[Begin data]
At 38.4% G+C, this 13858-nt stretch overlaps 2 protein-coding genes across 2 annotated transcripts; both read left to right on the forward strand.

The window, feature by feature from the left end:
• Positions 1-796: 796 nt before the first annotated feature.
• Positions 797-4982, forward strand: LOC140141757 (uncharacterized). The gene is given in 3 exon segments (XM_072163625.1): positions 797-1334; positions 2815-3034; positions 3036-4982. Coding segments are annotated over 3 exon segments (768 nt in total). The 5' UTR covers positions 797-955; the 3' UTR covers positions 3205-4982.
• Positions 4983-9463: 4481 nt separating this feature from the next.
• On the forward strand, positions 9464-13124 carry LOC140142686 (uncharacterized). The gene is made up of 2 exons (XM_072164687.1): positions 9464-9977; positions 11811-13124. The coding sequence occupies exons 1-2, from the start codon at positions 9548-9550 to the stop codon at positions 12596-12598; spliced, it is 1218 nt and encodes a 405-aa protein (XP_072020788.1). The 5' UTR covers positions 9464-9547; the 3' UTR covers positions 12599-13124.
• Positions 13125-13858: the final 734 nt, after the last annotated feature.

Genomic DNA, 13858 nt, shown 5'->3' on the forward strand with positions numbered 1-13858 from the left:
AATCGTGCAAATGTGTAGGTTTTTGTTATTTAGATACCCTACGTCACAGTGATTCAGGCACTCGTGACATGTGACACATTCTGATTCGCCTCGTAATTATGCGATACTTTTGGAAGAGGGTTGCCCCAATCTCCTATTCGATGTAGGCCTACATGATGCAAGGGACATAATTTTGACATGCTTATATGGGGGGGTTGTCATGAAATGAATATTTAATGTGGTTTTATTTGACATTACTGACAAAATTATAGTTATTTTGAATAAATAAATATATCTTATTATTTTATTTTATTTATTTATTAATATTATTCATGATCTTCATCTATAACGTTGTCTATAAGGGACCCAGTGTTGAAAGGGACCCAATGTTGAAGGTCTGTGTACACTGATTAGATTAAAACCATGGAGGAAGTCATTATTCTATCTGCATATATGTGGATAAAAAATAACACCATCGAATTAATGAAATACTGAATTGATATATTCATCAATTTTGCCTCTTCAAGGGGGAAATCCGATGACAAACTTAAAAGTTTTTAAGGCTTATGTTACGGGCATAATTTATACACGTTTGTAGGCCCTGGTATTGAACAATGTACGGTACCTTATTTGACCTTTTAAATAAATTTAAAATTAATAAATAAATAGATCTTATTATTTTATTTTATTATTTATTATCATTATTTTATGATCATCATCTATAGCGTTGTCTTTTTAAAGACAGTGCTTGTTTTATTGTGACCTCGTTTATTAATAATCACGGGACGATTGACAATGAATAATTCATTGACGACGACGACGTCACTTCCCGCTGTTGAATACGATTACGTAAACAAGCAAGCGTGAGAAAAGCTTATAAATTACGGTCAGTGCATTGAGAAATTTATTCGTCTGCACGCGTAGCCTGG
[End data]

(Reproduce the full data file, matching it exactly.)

At 38.4% G+C, this 13858-nt stretch overlaps 2 protein-coding genes across 2 annotated transcripts; both read left to right on the forward strand.

The window, feature by feature from the left end:
• Positions 1-796: 796 nt before the first annotated feature.
• Positions 797-4982, forward strand: LOC140141757 (uncharacterized). The gene is given in 3 exon segments (XM_072163625.1): positions 797-1334; positions 2815-3034; positions 3036-4982. Coding segments are annotated over 3 exon segments (768 nt in total). The 5' UTR covers positions 797-955; the 3' UTR covers positions 3205-4982.
• Positions 4983-9463: 4481 nt separating this feature from the next.
• On the forward strand, positions 9464-13124 carry LOC140142686 (uncharacterized). The gene is made up of 2 exons (XM_072164687.1): positions 9464-9977; positions 11811-13124. The coding sequence occupies exons 1-2, from the start codon at positions 9548-9550 to the stop codon at positions 12596-12598; spliced, it is 1218 nt and encodes a 405-aa protein (XP_072020788.1). The 5' UTR covers positions 9464-9547; the 3' UTR covers positions 12599-13124.
• Positions 13125-13858: the final 734 nt, after the last annotated feature.

Genomic DNA, 13858 nt, shown 5'->3' on the forward strand with positions numbered 1-13858 from the left:
AATCGTGCAAATGTGTAGGTTTTTGTTATTTAGATACCCTACGTCACAGTGATTCAGGCACTCGTGACATGTGACACATTCTGATTCGCCTCGTAATTATGCGATACTTTTGGAAGAGGGTTGCCCCAATCTCCTATTCGATGTAGGCCTACATGATGCAAGGGACATAATTTTGACATGCTTATATGGGGGGGTTGTCATGAAATGAATATTTAATGTGGTTTTATTTGACATTACTGACAAAATTATAGTTATTTTGAATAAATAAATATATCTTATTATTTTATTTTATTTATTTATTAATATTATTCATGATCTTCATCTATAACGTTGTCTATAAGGGACCCAGTGTTGAAAGGGACCCAATGTTGAAGGTCTGTGTACACTGATTAGATTAAAACCATGGAGGAAGTCATTATTCTATCTGCATATATGTGGATAAAAAATAACACCATCGAATTAATGAAATACTGAATTGATATATTCATCAATTTTGCCTCTTCAAGGGGGAAATCCGATGACAAACTTAAAAGTTTTTAAGGCTTATGTTACGGGCATAATTTATACACGTTTGTAGGCCCTGGTATTGAACAATGTACGGTACCTTATTTGACCTTTTAAATAAATTTAAAATTAATAAATAAATAGATCTTATTATTTTATTTTATTATTTATTATCATTATTTTATGATCATCATCTATAGCGTTGTCTTTTTAAAGACAGTGCTTGTTTTATTGTGACCTCGTTTATTAATAATCACGGGACGATTGACAATGAATAATTCATTGACGACGACGACGTCACTTCCCGCTGTTGAATACGATTACGTAAACAAGCAAGCGTGAGAAAAGCTTATAAATTACGGTCAGTGCATTGAGAAATTTATTCGTCTGCACGCGTAGCCTGG